You did what?
The Ranger at Mt. Lassen was asking a simple question. It's just that he was asking it to the group of four doofuses who'd shown up one week before the park opened for the season. They'd shown up early because one of the four wanted the trip when he wanted the trip so he didn't bother to double check if the late snow that year might push off the opening of Lassen Volcanic National Park all the way to Memorial Day weekend. After all he thought, "who closes a mountain?" And further "I got other things to do Memorial Day weekend, I don't want to deal with those crowds.."
Upon our arrival back at camp - well actually no campsites were open - I'll get back to that. We found out upon our arrival back at 6600' at the park entrance from a lone ranger that we had unknowingly hiked the most strenuous trail in the entire park. Apparently over 2600' of elevation gain and only the first 25% or so was a visible trail.
That would explain the unease I felt crossing large snow fields with a slightly audible crack heard now and again.
Not only did I plan the trip and refuse to admit there might be a little more snow than we were prepared for, I'd also forgotten hiking boots.
I know, shocker.
I don't say all of this to brag. I can't. The others chided me to no end. So unprepared. So cavalier. So ridiculous to have not checked whether the park was open.
They also know me well enough to know that even if I'd found out the park was not open I may well have pretended not to hear and planned it anyway.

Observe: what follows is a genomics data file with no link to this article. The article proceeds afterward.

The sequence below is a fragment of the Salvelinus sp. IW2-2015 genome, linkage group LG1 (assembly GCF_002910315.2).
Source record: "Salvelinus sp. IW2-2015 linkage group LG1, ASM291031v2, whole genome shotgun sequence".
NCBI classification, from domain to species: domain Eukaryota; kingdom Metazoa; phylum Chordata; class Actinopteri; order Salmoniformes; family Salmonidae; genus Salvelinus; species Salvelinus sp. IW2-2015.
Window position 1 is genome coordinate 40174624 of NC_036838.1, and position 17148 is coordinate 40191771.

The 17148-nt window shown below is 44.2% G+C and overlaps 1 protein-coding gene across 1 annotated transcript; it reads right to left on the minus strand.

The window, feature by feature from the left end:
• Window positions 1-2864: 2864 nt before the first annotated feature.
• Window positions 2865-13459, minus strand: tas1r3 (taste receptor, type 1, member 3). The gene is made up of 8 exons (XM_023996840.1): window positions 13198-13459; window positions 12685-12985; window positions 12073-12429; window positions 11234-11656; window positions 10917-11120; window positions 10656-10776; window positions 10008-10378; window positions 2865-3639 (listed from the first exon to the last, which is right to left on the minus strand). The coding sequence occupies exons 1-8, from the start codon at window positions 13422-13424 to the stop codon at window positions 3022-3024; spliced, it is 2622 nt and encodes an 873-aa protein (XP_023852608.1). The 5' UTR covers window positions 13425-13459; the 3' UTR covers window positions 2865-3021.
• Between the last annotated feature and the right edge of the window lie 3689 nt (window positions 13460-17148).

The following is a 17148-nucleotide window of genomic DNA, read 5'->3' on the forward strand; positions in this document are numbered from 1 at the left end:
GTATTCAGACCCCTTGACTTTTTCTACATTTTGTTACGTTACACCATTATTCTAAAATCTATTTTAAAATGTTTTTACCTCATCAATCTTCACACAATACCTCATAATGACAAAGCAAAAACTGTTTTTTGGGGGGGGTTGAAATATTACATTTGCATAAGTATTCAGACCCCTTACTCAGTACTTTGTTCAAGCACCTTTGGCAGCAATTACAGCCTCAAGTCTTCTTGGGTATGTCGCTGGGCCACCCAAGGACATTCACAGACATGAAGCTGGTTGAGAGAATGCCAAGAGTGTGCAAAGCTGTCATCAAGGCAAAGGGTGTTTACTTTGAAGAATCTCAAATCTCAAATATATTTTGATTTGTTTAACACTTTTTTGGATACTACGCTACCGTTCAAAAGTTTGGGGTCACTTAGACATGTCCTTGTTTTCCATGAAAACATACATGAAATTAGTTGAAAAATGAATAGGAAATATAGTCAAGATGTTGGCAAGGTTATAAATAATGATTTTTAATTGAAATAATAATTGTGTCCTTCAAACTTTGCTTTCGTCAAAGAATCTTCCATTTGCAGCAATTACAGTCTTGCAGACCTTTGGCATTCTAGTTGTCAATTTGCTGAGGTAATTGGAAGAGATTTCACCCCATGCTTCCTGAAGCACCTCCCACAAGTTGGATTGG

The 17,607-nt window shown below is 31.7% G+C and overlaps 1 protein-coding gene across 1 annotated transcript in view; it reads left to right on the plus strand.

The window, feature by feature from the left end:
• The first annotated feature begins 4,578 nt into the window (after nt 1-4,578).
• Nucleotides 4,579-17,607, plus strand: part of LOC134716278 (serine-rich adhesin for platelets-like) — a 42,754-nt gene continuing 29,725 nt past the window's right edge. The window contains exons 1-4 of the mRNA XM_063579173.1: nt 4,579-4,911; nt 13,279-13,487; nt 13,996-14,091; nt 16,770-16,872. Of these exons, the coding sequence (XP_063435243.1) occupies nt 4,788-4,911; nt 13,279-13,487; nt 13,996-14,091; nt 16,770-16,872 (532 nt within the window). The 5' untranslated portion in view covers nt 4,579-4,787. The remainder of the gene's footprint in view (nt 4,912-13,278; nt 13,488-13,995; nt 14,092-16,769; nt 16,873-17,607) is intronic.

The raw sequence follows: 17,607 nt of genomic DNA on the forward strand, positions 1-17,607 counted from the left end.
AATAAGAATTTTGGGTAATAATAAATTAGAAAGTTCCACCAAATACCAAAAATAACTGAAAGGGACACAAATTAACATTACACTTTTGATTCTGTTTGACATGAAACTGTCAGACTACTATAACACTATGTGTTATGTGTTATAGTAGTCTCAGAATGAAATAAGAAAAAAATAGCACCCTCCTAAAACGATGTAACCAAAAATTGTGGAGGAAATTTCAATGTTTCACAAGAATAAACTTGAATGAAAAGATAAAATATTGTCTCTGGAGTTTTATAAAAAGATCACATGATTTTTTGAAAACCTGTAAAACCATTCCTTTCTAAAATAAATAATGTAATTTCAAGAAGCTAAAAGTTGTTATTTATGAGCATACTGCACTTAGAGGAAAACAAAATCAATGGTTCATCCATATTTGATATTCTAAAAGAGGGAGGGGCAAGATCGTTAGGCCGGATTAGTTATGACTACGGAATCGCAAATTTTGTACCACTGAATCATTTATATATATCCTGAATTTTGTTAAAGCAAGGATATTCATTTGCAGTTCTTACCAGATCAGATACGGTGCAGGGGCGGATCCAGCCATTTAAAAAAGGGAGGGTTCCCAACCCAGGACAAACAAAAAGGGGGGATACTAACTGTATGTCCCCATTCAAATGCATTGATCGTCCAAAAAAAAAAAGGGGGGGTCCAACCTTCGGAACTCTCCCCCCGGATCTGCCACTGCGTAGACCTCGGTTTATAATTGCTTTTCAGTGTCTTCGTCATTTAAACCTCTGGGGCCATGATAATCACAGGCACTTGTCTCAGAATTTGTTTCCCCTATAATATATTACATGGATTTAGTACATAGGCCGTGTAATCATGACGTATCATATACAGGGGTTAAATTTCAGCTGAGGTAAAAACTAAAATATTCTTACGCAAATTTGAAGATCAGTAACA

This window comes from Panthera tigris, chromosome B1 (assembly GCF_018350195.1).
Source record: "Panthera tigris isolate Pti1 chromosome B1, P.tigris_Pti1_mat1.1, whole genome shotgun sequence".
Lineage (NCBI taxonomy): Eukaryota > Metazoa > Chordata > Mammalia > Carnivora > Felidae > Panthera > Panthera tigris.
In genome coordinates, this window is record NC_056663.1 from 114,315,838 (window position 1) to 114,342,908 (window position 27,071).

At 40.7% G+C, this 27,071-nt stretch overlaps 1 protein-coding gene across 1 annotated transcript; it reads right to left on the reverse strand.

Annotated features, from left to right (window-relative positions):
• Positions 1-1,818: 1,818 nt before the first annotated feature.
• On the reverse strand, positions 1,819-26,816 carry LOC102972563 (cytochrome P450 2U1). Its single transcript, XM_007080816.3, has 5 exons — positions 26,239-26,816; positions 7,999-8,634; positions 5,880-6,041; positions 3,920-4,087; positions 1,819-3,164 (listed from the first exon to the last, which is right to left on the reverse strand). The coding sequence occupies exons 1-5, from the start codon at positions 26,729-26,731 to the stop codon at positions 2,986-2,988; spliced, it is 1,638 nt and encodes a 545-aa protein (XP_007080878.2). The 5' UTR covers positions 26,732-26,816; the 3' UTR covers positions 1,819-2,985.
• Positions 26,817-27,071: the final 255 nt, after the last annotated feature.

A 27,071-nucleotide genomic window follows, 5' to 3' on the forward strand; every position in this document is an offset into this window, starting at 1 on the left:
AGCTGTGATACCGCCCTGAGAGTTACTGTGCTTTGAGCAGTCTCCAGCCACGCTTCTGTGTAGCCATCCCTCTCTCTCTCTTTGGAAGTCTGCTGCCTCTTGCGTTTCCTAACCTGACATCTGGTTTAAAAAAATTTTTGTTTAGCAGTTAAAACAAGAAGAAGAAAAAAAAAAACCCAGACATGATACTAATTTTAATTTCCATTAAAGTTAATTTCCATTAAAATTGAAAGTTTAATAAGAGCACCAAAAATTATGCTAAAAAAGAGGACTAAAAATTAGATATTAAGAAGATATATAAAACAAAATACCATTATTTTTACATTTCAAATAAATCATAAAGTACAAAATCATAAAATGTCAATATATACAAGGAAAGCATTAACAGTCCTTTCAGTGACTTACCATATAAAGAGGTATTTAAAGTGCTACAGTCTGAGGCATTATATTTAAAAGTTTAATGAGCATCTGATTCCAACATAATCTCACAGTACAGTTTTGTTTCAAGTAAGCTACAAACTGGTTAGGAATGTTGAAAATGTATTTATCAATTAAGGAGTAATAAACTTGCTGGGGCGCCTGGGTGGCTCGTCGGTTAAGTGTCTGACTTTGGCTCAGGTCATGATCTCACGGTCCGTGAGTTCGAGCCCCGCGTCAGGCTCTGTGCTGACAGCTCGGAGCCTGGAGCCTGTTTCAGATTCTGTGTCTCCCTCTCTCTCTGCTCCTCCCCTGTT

Also they knew my history on Mt. Lassen.
I really don't know where they get these names. Actually I guess I do, I did read one sign about Kendall Vanhook Bumpass who stepped through a thin crust of top soil on a trip to show off his new mining claim to a local newspaper editor and dropped his leg into a burning mudpot, badly scalding his leg - and in fact requiring amputation. The area was named in his honor.
His mother must have been so proud.
So I do read signs.
I just didn't read the one that said "stay on the trail" because I was too busy - you guessed it - hiking off the trail.
It's really not my fault.
My spirit animal is an otter.
I also didn't dwell on the following - even reading it now my ankle is getting warm:
"Bumpass Hell is the largest hydrothermal area in the park and marks the principal area of upflow of steam and discharge from the Lassen hydrothermal system. The temperature of high-velocity steam jetting from Big Boiler, the largest fumarole in the park, has been measured as high as 322°F (161°C), making it one of the hottest fumaroles in the world. The steam heated waters are typically acidic and are not safe"
Goodness really? 161 degrees?
Well, yeah, that's how it felt when I stepped across the little creek on the way back to the boardwalk, when the thin top crust broke through like delicate Créme Brouleé and sucked my left leg into that scald up to just below my knee cap. The best part was pulling it out.
Of course my flip-flip was gone. I'd forgotten my hiking boots.
Actually at that time I may not have owned hiking boots. Though I guess "owning" is a relative term no? The 'ownership' of boots is of little consequence if they're left behind.
I do have actual pictures somewhere but this is close enough - except there was snow around. Yes, flip flops. At any rate just attempting to get back to the boardwalk is what did me in. I stepped over a little trickle that looked just like that and VOOOSH! Instant SCALD!
Better than losing the flip flop was pulling my leg out and hearing the sulfur sizzling my skin like bacon, yes bacon.